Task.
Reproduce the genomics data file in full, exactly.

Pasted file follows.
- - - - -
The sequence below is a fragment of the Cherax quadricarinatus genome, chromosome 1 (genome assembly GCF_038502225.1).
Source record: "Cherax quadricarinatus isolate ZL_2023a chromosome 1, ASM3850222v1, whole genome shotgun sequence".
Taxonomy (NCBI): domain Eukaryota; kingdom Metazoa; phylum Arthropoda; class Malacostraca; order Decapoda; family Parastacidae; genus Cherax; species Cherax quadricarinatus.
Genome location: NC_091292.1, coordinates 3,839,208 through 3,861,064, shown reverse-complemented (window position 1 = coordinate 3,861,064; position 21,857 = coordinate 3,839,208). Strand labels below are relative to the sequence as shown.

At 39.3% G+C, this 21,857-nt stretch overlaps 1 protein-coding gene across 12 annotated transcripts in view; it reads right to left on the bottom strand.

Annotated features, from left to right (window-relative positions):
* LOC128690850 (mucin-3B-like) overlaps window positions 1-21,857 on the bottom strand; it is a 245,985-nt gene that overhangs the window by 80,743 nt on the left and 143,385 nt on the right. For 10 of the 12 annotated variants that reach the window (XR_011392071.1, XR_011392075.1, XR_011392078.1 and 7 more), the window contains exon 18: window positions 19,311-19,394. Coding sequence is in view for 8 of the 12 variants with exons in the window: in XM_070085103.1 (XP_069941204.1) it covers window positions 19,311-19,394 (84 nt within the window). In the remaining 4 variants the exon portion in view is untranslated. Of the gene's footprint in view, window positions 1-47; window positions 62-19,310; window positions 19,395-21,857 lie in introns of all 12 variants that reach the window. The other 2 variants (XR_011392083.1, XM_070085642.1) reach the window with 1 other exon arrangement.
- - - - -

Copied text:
The sequence below is a fragment of the Cherax quadricarinatus genome, chromosome 1 (genome assembly GCF_038502225.1).
Source record: "Cherax quadricarinatus isolate ZL_2023a chromosome 1, ASM3850222v1, whole genome shotgun sequence".
Taxonomy (NCBI): domain Eukaryota; kingdom Metazoa; phylum Arthropoda; class Malacostraca; order Decapoda; family Parastacidae; genus Cherax; species Cherax quadricarinatus.
Genome location: NC_091292.1, coordinates 3,839,208 through 3,861,064, shown reverse-complemented (window position 1 = coordinate 3,861,064; position 21,857 = coordinate 3,839,208). Strand labels below are relative to the sequence as shown.

At 39.3% G+C, this 21,857-nt stretch overlaps 1 protein-coding gene across 12 annotated transcripts in view; it reads right to left on the bottom strand.

Annotated features, from left to right (window-relative positions):
* LOC128690850 (mucin-3B-like) overlaps window positions 1-21,857 on the bottom strand; it is a 245,985-nt gene that overhangs the window by 80,743 nt on the left and 143,385 nt on the right. For 10 of the 12 annotated variants that reach the window (XR_011392071.1, XR_011392075.1, XR_011392078.1 and 7 more), the window contains exon 18: window positions 19,311-19,394. Coding sequence is in view for 8 of the 12 variants with exons in the window: in XM_070085103.1 (XP_069941204.1) it covers window positions 19,311-19,394 (84 nt within the window). In the remaining 4 variants the exon portion in view is untranslated. Of the gene's footprint in view, window positions 1-47; window positions 62-19,310; window positions 19,395-21,857 lie in introns of all 12 variants that reach the window. The other 2 variants (XR_011392083.1, XM_070085642.1) reach the window with 1 other exon arrangement.